(Image source: University of Hertfordshire)


BY JASMINE BAILEY

A sun-like star has been discovered that may host five planets of its own. And one of those plants could possibly sustain life, as we know it.


The Daily Mirror reports—The planet is neither too hot nor too cold so it could sustain water and therefore could be habitable. It is one of five planets thought to be circling Tau Ceti, a star almost identical to our sun and one of our nearest comic neighbors. It is less than 12 light-years away.


Although this newly discovered planet may be able to support life, that doesn’t necessarily mean it has the same makeup as Earth. The lead author of the findings told Space.com...


"It is impossible to tell the composition, but I do not consider this particular planet to be very likely to have a rocky surface [like that of Earth]…It might be a 'water world,' but at the moment it's anybody's guess."


The five planet candidates have masses ranging from two to almost seven times that of Earth. The possibly habitable world completes one lap around Tau Ceti every 168 days compared to the 640 days for the most distantly orbiting world.


But according to the BBC, in order for scientist to pinpoint these newly discovered plants, they had to implement some new technology.


“… the planets were found not by spying them through a telescope but rather by measuring the subtle effects they have on their host stars' light. In the gravitational dance of a planet around a star, the planet does most of the moving. But the star too is tugged slightly to and fro as the planet orbits, and these subtle movements of the star show up as subtle shifts in the colour of the star's light we see from Earth.”


The five planets remain candidates at this point and will not become official discoveries until they're confirmed by further analysis or observations. However, the new study has been accepted for publication in the journal Astronomy & Astrophysics.

 

 

 

Five Planets Discovered, One Potentially Habitable

by Jasmine Bailey
0
Sources:Space.comBBC
Transcript
Dec 19, 2012

Five Planets Discovered, One Potentially Habitable

 

(Image source: University of Hertfordshire)


BY JASMINE BAILEY

A sun-like star has been discovered that may host five planets of its own. And one of those plants could possibly sustain life, as we know it.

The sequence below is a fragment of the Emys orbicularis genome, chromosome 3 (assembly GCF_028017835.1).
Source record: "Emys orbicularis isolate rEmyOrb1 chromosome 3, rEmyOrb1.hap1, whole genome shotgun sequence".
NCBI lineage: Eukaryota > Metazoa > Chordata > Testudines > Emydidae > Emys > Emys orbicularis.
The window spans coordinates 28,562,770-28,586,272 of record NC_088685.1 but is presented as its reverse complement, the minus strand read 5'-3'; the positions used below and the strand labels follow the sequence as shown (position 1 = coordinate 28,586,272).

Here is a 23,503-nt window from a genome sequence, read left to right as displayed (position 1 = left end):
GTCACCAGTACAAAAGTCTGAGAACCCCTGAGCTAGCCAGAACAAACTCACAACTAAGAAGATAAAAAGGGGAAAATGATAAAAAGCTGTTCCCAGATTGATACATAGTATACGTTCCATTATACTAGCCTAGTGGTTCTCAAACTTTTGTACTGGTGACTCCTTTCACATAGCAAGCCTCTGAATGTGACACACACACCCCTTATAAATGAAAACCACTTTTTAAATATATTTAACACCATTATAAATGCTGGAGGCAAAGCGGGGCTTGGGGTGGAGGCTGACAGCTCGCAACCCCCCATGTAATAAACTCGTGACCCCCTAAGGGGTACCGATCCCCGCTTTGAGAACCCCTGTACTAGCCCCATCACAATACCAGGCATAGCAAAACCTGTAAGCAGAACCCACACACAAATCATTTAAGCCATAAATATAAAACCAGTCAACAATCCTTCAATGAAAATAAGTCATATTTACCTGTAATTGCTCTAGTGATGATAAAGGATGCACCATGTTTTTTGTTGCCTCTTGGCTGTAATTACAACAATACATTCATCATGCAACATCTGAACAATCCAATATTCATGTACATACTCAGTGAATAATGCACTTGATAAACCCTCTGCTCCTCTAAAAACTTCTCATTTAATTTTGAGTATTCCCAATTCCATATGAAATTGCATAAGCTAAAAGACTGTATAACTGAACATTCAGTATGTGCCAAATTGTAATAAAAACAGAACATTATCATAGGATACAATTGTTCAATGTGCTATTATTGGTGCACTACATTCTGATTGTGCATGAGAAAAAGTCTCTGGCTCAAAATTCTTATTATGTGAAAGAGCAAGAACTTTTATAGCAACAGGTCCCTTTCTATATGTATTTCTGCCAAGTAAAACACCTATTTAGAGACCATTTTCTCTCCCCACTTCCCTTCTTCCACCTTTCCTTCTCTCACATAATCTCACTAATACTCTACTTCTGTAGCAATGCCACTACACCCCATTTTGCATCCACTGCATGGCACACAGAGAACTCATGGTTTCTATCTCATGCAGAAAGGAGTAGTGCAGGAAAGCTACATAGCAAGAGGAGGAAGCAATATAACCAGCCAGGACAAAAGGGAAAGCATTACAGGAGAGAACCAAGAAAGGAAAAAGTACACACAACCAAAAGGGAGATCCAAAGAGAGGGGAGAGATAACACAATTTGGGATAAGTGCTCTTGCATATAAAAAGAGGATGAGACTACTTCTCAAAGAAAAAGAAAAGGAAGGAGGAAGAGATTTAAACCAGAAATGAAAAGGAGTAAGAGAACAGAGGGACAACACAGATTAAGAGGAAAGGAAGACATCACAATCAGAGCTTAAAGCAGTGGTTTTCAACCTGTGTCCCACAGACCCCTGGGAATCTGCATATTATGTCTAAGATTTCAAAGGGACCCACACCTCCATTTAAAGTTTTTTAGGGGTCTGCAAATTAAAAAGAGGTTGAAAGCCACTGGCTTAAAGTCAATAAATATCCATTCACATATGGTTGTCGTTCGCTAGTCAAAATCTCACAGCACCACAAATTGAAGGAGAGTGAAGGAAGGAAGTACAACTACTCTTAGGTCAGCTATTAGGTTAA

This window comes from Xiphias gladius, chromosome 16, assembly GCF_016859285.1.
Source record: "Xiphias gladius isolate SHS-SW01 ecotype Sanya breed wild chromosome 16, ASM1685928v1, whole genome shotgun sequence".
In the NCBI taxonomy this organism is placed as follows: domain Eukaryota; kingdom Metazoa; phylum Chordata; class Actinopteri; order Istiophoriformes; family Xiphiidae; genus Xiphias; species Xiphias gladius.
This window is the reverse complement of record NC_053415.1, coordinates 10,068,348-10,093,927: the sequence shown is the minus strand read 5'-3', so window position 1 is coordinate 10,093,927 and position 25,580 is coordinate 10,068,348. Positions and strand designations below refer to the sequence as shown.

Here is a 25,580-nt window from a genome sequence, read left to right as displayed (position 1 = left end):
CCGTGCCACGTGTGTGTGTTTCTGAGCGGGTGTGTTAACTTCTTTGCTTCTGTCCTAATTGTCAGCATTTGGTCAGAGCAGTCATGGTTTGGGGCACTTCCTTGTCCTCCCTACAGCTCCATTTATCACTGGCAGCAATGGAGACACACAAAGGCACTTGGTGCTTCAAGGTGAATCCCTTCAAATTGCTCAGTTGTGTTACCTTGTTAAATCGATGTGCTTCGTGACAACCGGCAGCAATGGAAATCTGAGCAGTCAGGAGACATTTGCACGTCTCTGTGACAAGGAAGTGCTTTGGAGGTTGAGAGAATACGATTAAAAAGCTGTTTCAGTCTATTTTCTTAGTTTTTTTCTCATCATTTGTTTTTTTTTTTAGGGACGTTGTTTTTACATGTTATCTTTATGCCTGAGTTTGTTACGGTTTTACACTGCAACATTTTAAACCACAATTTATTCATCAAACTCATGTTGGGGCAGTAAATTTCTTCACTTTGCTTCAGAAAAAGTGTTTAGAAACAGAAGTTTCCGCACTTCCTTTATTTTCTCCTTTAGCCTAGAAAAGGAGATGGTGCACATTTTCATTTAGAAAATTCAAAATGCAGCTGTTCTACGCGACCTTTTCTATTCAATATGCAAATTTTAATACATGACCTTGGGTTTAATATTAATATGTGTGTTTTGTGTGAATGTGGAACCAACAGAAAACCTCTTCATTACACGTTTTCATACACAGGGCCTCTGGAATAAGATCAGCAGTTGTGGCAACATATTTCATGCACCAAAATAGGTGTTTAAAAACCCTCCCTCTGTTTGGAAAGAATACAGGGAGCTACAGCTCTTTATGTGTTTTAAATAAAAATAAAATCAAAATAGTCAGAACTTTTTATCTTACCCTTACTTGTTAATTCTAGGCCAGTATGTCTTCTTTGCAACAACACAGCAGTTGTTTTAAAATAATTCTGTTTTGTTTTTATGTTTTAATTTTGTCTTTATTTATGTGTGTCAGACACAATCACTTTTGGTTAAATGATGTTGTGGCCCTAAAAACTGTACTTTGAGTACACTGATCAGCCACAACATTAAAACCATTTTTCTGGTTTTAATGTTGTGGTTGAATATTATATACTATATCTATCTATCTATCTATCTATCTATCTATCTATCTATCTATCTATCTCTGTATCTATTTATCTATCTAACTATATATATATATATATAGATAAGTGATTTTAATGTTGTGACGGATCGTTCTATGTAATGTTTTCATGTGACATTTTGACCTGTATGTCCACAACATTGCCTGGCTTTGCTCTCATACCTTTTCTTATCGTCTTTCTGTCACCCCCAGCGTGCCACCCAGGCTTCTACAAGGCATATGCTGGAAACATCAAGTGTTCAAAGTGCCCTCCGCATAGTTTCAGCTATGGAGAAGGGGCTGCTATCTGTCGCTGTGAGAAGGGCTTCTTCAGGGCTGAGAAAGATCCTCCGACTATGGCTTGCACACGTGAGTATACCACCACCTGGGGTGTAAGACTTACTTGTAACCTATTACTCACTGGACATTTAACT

The Daily Mirror reports—The planet is neither too hot nor too cold so it could sustain water and therefore could be habitable. It is one of five planets thought to be circling Tau Ceti, a star almost identical to our sun and one of our nearest comic neighbors. It is less than 12 light-years away.


Although this newly discovered planet may be able to support life, that doesn’t necessarily mean it has the same makeup as Earth. The lead author of the findings told Space.com...


"It is impossible to tell the composition, but I do not consider this particular planet to be very likely to have a rocky surface [like that of Earth]…It might be a 'water world,' but at the moment it's anybody's guess."


The five planet candidates have masses ranging from two to almost seven times that of Earth. The possibly habitable world completes one lap around Tau Ceti every 168 days compared to the 640 days for the most distantly orbiting world.


But according to the BBC, in order for scientist to pinpoint these newly discovered plants, they had to implement some new technology.


“… the planets were found not by spying them through a telescope but rather by measuring the subtle effects they have on their host stars' light. In the gravitational dance of a planet around a star, the planet does most of the moving. But the star too is tugged slightly to and fro as the planet orbits, and these subtle movements of the star show up as subtle shifts in the colour of the star's light we see from Earth.”


The five planets remain candidates at this point and will not become official discoveries until they're confirmed by further analysis or observations. However, the new study has been accepted for publication in the journal Astronomy & Astrophysics.

 

 

 

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